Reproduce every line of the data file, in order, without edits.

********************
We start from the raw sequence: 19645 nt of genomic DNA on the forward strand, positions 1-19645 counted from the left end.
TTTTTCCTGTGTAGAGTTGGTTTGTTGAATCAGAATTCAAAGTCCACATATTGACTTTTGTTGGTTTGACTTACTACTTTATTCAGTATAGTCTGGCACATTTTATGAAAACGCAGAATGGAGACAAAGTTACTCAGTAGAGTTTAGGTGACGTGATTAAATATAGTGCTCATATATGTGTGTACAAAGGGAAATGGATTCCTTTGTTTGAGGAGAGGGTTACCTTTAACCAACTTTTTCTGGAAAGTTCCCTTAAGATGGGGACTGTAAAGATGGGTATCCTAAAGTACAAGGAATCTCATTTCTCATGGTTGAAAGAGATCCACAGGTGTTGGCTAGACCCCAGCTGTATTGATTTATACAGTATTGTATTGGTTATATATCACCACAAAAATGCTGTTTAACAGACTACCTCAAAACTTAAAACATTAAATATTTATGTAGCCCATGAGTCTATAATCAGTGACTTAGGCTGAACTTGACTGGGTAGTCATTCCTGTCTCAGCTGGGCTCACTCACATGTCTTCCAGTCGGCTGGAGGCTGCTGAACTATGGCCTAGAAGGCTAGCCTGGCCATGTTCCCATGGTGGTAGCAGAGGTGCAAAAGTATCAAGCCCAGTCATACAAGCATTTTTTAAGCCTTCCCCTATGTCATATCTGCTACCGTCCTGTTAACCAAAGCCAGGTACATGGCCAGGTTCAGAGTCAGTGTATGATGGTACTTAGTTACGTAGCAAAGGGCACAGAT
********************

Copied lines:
We start from the raw sequence: 19645 nt of genomic DNA on the forward strand, positions 1-19645 counted from the left end.
TTTTTCCTGTGTAGAGTTGGTTTGTTGAATCAGAATTCAAAGTCCACATATTGACTTTTGTTGGTTTGACTTACTACTTTATTCAGTATAGTCTGGCACATTTTATGAAAACGCAGAATGGAGACAAAGTTACTCAGTAGAGTTTAGGTGACGTGATTAAATATAGTGCTCATATATGTGTGTACAAAGGGAAATGGATTCCTTTGTTTGAGGAGAGGGTTACCTTTAACCAACTTTTTCTGGAAAGTTCCCTTAAGATGGGGACTGTAAAGATGGGTATCCTAAAGTACAAGGAATCTCATTTCTCATGGTTGAAAGAGATCCACAGGTGTTGGCTAGACCCCAGCTGTATTGATTTATACAGTATTGTATTGGTTATATATCACCACAAAAATGCTGTTTAACAGACTACCTCAAAACTTAAAACATTAAATATTTATGTAGCCCATGAGTCTATAATCAGTGACTTAGGCTGAACTTGACTGGGTAGTCATTCCTGTCTCAGCTGGGCTCACTCACATGTCTTCCAGTCGGCTGGAGGCTGCTGAACTATGGCCTAGAAGGCTAGCCTGGCCATGTTCCCATGGTGGTAGCAGAGGTGCAAAAGTATCAAGCCCAGTCATACAAGCATTTTTTAAGCCTTCCCCTATGTCATATCTGCTACCGTCCTGTTAACCAAAGCCAGGTACATGGCCAGGTTCAGAGTCAGTGTATGATGGTACTTAGTTACGTAGCAAAGGGCACAGAT